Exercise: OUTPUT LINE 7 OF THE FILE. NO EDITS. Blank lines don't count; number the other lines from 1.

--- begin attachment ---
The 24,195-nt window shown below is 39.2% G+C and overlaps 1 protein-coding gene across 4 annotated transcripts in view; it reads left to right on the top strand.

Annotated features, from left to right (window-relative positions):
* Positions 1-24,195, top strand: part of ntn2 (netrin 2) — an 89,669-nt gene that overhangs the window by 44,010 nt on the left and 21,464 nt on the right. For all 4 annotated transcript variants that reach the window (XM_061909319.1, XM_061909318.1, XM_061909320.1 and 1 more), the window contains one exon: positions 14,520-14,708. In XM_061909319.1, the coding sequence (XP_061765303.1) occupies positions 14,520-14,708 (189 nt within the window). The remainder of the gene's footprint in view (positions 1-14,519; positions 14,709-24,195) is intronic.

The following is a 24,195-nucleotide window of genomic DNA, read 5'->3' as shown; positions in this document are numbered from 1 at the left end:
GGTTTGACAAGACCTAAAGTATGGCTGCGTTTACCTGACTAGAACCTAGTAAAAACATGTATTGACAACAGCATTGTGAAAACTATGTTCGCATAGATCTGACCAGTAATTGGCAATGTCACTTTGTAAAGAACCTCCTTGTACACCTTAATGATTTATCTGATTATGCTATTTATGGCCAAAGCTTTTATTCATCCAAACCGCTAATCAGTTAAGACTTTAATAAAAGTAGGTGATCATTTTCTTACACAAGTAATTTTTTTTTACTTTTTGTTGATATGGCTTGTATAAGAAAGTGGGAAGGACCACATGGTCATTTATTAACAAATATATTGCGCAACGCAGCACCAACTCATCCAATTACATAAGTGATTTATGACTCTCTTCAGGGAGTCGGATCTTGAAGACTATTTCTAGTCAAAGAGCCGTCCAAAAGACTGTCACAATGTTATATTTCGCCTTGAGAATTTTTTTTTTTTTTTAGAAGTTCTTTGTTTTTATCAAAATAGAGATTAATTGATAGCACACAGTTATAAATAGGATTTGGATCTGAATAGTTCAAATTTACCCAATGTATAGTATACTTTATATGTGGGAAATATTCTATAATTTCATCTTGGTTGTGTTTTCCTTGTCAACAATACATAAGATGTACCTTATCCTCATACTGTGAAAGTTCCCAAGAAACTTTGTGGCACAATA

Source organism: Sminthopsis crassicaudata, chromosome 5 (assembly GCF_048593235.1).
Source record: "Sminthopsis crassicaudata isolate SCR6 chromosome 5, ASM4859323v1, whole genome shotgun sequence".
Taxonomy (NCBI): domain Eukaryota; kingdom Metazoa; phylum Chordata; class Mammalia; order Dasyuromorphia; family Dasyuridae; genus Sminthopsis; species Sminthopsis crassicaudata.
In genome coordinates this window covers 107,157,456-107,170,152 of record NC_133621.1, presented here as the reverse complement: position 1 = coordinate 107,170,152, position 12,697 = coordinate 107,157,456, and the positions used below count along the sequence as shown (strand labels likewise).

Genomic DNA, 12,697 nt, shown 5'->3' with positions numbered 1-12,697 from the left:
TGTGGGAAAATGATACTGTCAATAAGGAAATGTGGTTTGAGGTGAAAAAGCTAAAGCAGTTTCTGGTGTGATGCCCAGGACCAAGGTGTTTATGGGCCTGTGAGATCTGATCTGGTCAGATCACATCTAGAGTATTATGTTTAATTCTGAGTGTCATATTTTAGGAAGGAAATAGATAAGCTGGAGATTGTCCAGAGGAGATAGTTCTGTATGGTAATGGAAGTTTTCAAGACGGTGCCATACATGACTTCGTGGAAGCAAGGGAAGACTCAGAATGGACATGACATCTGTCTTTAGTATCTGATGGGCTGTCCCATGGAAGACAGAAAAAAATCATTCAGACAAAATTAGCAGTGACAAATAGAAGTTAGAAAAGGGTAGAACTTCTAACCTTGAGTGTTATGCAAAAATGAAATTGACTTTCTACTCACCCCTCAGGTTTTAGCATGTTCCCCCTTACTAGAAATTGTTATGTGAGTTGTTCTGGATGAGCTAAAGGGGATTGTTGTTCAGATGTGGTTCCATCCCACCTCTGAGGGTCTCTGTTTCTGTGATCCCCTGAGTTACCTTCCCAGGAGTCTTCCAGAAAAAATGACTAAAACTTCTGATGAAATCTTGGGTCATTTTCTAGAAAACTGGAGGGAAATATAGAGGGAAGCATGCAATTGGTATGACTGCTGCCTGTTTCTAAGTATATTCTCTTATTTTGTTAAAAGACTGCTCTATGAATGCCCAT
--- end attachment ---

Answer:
Source record: "Sminthopsis crassicaudata isolate SCR6 chromosome 5, ASM4859323v1, whole genome shotgun sequence".